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@oooonion Ok, this is pretty easy to figure out and answer and after i tell you it will become glaringly obvious to you too. First Hub you had was just a extension, splitting 1 into 5 BUT it wasnt built and traced to power those split off fans at all, they just ran whatever power that poor motherboard fan connection could muster. Usually it 1 amp or 10 watts, some better boards will even do 2 or 3 amps but its getting rarer and rarer. That 1 amp can run 3 fans max usually,BUT that makes you push it to its limits every time you use it, which is never good for electronics. Thats why your fans ran slow or intermittently cause of the power issue and luckily you didnt ruin your mobo or the fan connector at least.

The second Hub you have listed is a proper Hub built to power and run multiple fans and was def what you needed. one step better than that even would have been something like a Lamptron FC2 with high power individual fan lines and speed knobs so you can adjust your fans how you see fit depending on what you are doing. Anyway, with your new hub you will see how your fans are supposed to run and most likely youll have to control them from your bios or from a app for that hub in windows or even a remote control instead of the app software, some have that instead like my Gelid Amber 5.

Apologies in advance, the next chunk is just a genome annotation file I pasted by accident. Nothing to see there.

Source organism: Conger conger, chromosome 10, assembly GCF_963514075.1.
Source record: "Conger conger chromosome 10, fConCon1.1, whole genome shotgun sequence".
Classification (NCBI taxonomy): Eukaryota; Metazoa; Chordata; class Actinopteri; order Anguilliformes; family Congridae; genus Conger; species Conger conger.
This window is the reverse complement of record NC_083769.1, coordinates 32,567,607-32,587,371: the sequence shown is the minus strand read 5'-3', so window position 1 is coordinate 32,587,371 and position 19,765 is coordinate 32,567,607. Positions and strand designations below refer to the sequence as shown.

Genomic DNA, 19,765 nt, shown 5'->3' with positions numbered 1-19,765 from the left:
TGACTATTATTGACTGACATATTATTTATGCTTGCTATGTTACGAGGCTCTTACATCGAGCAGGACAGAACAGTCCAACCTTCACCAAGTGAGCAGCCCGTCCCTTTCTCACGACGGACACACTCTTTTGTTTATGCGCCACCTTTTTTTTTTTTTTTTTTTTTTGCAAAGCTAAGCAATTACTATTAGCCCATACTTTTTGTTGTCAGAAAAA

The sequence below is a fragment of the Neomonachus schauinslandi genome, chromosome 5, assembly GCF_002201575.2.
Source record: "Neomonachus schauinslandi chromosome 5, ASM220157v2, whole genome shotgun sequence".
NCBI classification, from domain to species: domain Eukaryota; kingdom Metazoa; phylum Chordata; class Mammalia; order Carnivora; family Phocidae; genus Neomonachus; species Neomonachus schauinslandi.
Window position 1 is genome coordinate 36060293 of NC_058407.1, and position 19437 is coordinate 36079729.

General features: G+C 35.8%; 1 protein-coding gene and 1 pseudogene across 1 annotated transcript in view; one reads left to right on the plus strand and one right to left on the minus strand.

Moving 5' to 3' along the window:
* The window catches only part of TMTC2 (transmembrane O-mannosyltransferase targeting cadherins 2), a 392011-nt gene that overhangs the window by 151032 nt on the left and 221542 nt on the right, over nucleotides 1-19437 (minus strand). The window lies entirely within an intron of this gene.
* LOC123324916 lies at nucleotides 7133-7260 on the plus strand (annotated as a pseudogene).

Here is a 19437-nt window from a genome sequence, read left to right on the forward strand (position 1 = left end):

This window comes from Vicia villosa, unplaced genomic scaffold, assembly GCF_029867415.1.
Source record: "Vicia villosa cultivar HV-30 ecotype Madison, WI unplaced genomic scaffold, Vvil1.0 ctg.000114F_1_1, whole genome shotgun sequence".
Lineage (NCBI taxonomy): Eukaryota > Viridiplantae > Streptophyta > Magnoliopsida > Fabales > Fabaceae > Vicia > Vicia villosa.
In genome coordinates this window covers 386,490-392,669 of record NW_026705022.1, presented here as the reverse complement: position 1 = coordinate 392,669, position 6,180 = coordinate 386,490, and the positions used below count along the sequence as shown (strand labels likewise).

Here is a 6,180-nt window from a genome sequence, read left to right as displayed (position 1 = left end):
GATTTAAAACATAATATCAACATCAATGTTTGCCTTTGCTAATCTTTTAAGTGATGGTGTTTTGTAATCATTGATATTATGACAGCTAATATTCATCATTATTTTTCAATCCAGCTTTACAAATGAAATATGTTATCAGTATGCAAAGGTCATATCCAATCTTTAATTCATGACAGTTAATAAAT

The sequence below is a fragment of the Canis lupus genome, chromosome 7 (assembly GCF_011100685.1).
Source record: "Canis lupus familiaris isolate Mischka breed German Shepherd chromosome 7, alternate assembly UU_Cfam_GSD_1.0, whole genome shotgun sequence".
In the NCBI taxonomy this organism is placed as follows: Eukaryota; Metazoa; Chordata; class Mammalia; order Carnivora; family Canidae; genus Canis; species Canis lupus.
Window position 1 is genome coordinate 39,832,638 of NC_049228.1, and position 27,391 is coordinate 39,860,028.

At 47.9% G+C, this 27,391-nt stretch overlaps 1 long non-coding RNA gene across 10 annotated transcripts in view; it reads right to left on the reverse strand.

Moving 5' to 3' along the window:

I just saw @RevGAM 's post about the 2 pin wire and pretty interesting catch. I saw that sata powers the hub so i would assume something like that 2 pin hes pointing out may just be the mobo connection so the bios can control the fans on the temp curves you create, i hope.

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1 hour ago, AI_Must_Di3 said:

@oooonion Ok, this is pretty easy to figure out and answer and after i tell you it will become glaringly obvious to you too. First Hub you had was just a extension, splitting 1 into 5 BUT it wasnt built and traced to power those split off fans at all, they just ran whatever power that poor motherboard fan connection could muster. Usually it 1 amp or 10 watts, some better boards will even do 2 or 3 amps but its getting rarer and rarer. That 1 amp can run 3 fans max usually,BUT that makes you push it to its limits every time you use it, which is never good for electronics. Thats why your fans ran slow or intermittently cause of the power issue and luckily you didnt ruin your mobo or the fan connector at least.